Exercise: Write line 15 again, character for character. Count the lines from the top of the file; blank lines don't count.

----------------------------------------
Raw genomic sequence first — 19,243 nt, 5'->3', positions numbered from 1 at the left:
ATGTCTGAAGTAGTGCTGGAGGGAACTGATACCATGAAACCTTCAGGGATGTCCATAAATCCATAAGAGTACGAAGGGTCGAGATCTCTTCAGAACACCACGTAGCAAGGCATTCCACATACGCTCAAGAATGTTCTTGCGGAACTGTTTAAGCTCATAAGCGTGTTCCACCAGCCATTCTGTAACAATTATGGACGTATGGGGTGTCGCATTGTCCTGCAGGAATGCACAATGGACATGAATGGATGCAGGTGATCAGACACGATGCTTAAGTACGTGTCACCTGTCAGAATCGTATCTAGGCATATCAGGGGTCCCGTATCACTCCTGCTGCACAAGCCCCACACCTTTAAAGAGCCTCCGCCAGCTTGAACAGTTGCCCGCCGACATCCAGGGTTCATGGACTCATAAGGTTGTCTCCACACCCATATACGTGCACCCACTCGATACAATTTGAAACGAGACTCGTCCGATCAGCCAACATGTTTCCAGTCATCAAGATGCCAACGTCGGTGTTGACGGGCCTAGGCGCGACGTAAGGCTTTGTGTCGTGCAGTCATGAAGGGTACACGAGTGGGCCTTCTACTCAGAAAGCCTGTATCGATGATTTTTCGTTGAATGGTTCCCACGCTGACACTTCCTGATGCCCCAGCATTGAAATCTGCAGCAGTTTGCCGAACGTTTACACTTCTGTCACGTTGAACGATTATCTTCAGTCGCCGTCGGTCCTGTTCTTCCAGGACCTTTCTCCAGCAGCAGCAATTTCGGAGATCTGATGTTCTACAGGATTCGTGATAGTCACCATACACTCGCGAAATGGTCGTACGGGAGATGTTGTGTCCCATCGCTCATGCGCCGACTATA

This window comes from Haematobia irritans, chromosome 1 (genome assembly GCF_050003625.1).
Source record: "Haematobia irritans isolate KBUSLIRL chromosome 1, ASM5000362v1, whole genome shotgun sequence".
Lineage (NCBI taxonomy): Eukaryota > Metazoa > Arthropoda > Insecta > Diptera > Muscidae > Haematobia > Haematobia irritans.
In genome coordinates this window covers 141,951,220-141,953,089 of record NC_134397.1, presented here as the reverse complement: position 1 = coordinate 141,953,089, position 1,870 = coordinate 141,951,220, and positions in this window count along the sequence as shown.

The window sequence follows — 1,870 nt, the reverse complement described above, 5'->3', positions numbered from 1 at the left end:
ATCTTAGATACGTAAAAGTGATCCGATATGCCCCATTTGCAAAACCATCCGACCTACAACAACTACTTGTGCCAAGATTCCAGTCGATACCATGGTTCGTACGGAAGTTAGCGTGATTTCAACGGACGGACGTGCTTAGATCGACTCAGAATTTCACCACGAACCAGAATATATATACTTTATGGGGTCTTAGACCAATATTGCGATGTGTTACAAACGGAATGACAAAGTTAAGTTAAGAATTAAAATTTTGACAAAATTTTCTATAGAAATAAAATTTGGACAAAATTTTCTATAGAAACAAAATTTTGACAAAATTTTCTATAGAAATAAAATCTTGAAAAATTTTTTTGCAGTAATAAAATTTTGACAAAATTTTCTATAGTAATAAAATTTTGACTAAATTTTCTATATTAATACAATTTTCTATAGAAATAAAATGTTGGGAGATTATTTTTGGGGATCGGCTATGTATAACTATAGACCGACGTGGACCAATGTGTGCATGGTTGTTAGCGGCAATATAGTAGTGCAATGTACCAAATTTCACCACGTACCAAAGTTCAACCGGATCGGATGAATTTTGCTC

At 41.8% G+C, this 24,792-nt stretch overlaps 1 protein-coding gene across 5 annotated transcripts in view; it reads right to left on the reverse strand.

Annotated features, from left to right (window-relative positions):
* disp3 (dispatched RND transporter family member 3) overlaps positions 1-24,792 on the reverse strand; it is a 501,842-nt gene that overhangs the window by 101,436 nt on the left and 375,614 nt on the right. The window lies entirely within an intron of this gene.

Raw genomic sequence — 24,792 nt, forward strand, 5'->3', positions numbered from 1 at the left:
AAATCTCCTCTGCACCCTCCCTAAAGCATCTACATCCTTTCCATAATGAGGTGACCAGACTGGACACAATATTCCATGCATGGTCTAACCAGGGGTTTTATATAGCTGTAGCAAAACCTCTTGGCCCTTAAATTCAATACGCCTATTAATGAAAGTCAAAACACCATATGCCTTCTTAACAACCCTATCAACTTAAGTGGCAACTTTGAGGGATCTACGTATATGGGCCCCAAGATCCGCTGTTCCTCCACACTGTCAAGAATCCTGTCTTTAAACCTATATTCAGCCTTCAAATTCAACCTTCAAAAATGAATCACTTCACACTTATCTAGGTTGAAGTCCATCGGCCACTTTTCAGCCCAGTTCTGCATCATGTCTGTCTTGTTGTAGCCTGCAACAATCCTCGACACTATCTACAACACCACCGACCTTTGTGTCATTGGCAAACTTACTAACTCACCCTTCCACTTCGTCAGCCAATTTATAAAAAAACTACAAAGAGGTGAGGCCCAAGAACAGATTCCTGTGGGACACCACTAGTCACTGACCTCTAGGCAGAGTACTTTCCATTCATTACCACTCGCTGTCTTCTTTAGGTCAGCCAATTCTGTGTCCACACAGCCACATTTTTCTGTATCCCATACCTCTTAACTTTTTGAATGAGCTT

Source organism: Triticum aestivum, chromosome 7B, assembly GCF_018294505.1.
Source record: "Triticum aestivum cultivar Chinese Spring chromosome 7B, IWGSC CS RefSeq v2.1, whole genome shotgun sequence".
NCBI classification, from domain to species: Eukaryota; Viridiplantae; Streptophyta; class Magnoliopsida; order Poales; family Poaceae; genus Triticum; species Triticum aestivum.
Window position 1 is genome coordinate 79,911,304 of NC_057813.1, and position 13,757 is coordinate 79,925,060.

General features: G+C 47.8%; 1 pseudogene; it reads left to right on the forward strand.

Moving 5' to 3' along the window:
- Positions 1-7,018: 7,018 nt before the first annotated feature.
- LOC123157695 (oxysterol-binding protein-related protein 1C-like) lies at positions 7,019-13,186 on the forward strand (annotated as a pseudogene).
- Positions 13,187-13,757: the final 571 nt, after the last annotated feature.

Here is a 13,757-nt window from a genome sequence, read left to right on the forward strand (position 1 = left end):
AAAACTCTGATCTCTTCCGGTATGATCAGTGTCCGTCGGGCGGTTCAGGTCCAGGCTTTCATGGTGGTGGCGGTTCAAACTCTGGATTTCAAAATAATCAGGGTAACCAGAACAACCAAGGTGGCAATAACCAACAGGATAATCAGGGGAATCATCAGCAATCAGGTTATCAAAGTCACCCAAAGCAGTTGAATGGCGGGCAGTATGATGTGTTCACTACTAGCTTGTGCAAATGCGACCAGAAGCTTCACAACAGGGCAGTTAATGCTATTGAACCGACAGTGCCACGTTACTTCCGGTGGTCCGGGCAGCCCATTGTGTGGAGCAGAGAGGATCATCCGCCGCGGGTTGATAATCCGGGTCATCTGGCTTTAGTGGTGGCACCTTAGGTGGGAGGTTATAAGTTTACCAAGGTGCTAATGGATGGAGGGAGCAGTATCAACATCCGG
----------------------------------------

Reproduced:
Source record: "Triticum aestivum cultivar Chinese Spring chromosome 7B, IWGSC CS RefSeq v2.1, whole genome shotgun sequence".